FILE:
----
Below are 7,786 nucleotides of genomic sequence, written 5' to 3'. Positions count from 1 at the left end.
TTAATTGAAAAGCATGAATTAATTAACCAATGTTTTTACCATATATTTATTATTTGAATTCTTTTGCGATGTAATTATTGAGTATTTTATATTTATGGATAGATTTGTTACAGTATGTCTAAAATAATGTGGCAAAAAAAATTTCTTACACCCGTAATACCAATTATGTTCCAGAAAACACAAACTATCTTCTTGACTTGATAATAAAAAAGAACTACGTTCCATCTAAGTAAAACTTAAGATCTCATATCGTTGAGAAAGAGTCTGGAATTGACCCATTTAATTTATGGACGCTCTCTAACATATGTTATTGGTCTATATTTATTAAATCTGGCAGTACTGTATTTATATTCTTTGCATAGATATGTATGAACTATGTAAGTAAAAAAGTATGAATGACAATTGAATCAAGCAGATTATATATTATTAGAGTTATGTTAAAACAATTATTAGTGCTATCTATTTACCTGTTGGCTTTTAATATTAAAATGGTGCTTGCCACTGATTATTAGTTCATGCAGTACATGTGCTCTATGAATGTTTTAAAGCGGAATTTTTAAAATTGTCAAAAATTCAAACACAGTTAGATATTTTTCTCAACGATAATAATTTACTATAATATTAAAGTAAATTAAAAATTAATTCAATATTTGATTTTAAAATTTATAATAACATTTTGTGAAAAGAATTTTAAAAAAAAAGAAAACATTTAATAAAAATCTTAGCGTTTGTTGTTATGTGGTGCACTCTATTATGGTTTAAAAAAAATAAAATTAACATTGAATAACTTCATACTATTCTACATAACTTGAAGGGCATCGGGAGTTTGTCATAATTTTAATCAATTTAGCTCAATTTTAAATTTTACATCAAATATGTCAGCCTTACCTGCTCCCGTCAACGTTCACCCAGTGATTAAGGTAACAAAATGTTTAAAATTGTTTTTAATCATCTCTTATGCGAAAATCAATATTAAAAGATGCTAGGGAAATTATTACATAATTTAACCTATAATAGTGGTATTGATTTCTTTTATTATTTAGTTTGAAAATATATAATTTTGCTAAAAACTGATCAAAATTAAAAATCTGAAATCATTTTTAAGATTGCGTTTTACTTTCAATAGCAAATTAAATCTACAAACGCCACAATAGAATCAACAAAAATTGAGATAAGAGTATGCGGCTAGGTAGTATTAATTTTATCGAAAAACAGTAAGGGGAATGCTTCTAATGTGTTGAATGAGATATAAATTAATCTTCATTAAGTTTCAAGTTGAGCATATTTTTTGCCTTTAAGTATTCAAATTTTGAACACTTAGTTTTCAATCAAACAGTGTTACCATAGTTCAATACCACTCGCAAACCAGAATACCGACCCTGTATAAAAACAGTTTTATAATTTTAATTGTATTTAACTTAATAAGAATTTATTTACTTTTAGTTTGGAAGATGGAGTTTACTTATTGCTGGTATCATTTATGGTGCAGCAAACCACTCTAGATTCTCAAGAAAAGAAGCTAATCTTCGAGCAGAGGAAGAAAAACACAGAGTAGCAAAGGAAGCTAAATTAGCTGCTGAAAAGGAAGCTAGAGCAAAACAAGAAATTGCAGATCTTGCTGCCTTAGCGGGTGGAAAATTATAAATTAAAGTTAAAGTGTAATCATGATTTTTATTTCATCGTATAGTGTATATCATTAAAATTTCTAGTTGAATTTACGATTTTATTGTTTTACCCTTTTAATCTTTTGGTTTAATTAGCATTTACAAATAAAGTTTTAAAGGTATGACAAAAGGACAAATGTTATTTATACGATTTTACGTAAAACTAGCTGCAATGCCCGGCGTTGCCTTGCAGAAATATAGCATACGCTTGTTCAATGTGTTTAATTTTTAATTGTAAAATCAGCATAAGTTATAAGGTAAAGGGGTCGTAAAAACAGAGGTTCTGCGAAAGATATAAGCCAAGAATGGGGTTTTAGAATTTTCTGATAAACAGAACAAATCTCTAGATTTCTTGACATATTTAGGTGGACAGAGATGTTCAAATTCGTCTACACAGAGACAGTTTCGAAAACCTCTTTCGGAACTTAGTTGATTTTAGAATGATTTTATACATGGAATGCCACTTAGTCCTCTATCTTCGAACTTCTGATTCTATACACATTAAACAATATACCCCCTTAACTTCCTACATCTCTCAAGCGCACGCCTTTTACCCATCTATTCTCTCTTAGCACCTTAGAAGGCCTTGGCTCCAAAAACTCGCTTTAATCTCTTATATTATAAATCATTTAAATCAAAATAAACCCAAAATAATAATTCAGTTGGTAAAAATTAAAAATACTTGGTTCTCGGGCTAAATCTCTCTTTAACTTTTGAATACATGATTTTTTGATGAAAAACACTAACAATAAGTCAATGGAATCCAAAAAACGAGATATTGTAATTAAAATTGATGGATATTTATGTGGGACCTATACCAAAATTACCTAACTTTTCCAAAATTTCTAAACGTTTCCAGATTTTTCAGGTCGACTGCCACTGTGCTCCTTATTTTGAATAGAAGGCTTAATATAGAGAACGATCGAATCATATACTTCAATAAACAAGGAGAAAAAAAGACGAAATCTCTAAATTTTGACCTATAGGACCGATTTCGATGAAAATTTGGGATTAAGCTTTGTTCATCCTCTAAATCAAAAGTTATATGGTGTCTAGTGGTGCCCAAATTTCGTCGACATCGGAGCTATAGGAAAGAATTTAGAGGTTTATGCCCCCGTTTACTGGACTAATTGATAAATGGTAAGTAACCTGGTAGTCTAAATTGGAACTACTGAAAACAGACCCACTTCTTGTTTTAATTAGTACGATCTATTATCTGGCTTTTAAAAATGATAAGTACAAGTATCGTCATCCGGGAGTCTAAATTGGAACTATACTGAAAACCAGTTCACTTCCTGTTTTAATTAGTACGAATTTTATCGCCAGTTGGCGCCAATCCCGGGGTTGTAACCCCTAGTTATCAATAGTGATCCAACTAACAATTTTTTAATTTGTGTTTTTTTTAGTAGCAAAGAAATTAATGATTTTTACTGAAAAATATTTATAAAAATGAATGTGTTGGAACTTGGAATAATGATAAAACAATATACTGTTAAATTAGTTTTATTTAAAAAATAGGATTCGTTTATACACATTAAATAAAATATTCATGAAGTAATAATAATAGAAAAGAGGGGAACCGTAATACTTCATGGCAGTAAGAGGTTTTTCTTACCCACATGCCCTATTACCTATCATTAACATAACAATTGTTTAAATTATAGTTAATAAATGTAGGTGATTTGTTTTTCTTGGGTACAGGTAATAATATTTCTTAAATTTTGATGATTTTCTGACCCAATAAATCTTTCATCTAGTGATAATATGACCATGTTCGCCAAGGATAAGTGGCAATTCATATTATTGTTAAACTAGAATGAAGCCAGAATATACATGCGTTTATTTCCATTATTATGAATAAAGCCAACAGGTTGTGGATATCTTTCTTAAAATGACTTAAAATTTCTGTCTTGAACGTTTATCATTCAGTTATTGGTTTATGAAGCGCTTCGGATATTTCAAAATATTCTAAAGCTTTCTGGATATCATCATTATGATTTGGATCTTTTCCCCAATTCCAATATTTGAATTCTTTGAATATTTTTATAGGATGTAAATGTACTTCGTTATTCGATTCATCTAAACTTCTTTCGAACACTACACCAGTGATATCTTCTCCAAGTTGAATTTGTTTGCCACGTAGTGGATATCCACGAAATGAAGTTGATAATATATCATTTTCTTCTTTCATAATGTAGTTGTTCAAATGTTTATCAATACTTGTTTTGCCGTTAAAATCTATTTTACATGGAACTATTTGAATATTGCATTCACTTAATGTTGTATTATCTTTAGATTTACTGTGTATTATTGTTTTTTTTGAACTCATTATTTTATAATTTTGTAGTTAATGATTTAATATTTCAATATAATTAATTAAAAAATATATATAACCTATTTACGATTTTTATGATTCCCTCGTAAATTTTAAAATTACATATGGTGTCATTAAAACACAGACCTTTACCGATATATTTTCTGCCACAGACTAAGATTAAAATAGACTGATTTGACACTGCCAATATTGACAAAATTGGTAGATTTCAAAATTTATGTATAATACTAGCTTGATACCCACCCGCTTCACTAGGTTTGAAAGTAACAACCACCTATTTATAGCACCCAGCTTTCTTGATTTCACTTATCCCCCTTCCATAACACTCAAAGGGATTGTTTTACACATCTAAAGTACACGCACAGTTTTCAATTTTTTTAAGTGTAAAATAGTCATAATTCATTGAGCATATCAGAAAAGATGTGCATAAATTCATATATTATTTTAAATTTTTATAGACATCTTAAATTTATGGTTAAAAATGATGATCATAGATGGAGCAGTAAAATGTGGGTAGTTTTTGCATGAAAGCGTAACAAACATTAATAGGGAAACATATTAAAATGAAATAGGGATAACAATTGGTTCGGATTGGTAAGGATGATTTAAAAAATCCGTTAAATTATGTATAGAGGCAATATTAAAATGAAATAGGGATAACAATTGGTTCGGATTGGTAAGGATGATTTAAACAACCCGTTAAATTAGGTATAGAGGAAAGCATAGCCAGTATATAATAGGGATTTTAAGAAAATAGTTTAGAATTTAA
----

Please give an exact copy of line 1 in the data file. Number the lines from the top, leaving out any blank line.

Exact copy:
Below are 7,786 nucleotides of genomic sequence, written 5' to 3'. Positions count from 1 at the left end.